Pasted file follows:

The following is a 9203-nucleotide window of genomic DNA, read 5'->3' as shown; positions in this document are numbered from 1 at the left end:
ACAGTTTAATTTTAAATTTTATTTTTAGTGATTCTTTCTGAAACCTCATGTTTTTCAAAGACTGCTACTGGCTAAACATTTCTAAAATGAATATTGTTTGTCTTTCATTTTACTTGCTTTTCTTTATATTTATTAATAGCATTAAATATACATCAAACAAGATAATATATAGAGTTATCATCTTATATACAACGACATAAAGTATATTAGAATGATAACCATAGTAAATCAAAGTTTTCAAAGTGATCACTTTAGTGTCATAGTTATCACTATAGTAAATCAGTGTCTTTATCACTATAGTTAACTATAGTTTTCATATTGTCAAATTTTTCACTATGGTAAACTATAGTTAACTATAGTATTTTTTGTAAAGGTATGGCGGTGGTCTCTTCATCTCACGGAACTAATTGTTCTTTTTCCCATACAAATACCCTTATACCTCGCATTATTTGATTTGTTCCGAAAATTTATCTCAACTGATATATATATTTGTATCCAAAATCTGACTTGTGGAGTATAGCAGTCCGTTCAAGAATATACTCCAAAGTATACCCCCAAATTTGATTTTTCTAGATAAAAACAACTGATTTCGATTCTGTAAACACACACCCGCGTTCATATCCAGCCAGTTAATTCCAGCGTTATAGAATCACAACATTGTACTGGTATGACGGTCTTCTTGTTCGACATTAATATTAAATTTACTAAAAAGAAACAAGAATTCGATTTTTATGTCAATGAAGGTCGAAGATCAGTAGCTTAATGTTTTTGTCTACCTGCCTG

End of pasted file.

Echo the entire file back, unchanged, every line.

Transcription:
The following is a 9203-nucleotide window of genomic DNA, read 5'->3' as shown; positions in this document are numbered from 1 at the left end:
ACAGTTTAATTTTAAATTTTATTTTTAGTGATTCTTTCTGAAACCTCATGTTTTTCAAAGACTGCTACTGGCTAAACATTTCTAAAATGAATATTGTTTGTCTTTCATTTTACTTGCTTTTCTTTATATTTATTAATAGCATTAAATATACATCAAACAAGATAATATATAGAGTTATCATCTTATATACAACGACATAAAGTATATTAGAATGATAACCATAGTAAATCAAAGTTTTCAAAGTGATCACTTTAGTGTCATAGTTATCACTATAGTAAATCAGTGTCTTTATCACTATAGTTAACTATAGTTTTCATATTGTCAAATTTTTCACTATGGTAAACTATAGTTAACTATAGTATTTTTTGTAAAGGTATGGCGGTGGTCTCTTCATCTCACGGAACTAATTGTTCTTTTTCCCATACAAATACCCTTATACCTCGCATTATTTGATTTGTTCCGAAAATTTATCTCAACTGATATATATATTTGTATCCAAAATCTGACTTGTGGAGTATAGCAGTCCGTTCAAGAATATACTCCAAAGTATACCCCCAAATTTGATTTTTCTAGATAAAAACAACTGATTTCGATTCTGTAAACACACACCCGCGTTCATATCCAGCCAGTTAATTCCAGCGTTATAGAATCACAACATTGTACTGGTATGACGGTCTTCTTGTTCGACATTAATATTAAATTTACTAAAAAGAAACAAGAATTCGATTTTTATGTCAATGAAGGTCGAAGATCAGTAGCTTAATGTTTTTGTCTACCTGCCTG